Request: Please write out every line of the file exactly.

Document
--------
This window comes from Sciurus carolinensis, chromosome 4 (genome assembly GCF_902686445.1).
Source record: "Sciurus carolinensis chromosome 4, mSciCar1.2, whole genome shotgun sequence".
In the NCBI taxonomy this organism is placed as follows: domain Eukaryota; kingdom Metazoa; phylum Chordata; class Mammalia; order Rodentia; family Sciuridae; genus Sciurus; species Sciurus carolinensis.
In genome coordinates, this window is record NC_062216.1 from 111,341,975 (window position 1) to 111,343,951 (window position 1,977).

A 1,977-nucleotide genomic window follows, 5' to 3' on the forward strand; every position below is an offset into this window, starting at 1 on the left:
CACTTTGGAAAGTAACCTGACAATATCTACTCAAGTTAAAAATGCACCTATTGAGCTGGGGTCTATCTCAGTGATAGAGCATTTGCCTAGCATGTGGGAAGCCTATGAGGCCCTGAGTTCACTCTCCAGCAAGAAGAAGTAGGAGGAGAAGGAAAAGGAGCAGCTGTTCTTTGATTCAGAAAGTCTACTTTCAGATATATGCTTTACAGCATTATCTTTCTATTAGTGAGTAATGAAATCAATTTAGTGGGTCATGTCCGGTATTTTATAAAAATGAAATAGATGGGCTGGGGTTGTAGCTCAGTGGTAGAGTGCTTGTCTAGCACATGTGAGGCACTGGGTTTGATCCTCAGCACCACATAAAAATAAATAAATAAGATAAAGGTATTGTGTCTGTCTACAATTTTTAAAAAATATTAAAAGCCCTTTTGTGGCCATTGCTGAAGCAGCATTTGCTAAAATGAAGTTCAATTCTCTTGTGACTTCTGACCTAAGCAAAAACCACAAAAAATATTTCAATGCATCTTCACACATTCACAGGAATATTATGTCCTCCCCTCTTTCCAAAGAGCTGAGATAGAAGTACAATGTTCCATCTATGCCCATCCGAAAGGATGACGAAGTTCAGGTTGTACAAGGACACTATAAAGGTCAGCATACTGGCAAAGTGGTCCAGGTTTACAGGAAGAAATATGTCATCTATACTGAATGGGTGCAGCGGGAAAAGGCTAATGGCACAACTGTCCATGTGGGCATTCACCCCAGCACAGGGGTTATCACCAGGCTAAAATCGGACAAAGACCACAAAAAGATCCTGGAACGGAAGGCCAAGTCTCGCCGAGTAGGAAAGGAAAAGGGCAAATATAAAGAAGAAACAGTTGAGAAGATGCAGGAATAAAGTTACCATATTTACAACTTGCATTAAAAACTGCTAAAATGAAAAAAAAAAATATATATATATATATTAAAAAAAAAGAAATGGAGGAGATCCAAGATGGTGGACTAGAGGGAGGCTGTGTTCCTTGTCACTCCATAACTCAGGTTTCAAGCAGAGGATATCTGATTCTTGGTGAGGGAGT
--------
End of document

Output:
This window comes from Sciurus carolinensis, chromosome 4 (genome assembly GCF_902686445.1).
Source record: "Sciurus carolinensis chromosome 4, mSciCar1.2, whole genome shotgun sequence".
In the NCBI taxonomy this organism is placed as follows: domain Eukaryota; kingdom Metazoa; phylum Chordata; class Mammalia; order Rodentia; family Sciuridae; genus Sciurus; species Sciurus carolinensis.
In genome coordinates, this window is record NC_062216.1 from 111,341,975 (window position 1) to 111,343,951 (window position 1,977).

A 1,977-nucleotide genomic window follows, 5' to 3' on the forward strand; every position below is an offset into this window, starting at 1 on the left:
CACTTTGGAAAGTAACCTGACAATATCTACTCAAGTTAAAAATGCACCTATTGAGCTGGGGTCTATCTCAGTGATAGAGCATTTGCCTAGCATGTGGGAAGCCTATGAGGCCCTGAGTTCACTCTCCAGCAAGAAGAAGTAGGAGGAGAAGGAAAAGGAGCAGCTGTTCTTTGATTCAGAAAGTCTACTTTCAGATATATGCTTTACAGCATTATCTTTCTATTAGTGAGTAATGAAATCAATTTAGTGGGTCATGTCCGGTATTTTATAAAAATGAAATAGATGGGCTGGGGTTGTAGCTCAGTGGTAGAGTGCTTGTCTAGCACATGTGAGGCACTGGGTTTGATCCTCAGCACCACATAAAAATAAATAAATAAGATAAAGGTATTGTGTCTGTCTACAATTTTTAAAAAATATTAAAAGCCCTTTTGTGGCCATTGCTGAAGCAGCATTTGCTAAAATGAAGTTCAATTCTCTTGTGACTTCTGACCTAAGCAAAAACCACAAAAAATATTTCAATGCATCTTCACACATTCACAGGAATATTATGTCCTCCCCTCTTTCCAAAGAGCTGAGATAGAAGTACAATGTTCCATCTATGCCCATCCGAAAGGATGACGAAGTTCAGGTTGTACAAGGACACTATAAAGGTCAGCATACTGGCAAAGTGGTCCAGGTTTACAGGAAGAAATATGTCATCTATACTGAATGGGTGCAGCGGGAAAAGGCTAATGGCACAACTGTCCATGTGGGCATTCACCCCAGCACAGGGGTTATCACCAGGCTAAAATCGGACAAAGACCACAAAAAGATCCTGGAACGGAAGGCCAAGTCTCGCCGAGTAGGAAAGGAAAAGGGCAAATATAAAGAAGAAACAGTTGAGAAGATGCAGGAATAAAGTTACCATATTTACAACTTGCATTAAAAACTGCTAAAATGAAAAAAAAAAATATATATATATATATTAAAAAAAAAGAAATGGAGGAGATCCAAGATGGTGGACTAGAGGGAGGCTGTGTTCCTTGTCACTCCATAACTCAGGTTTCAAGCAGAGGATATCTGATTCTTGGTGAGGGAGT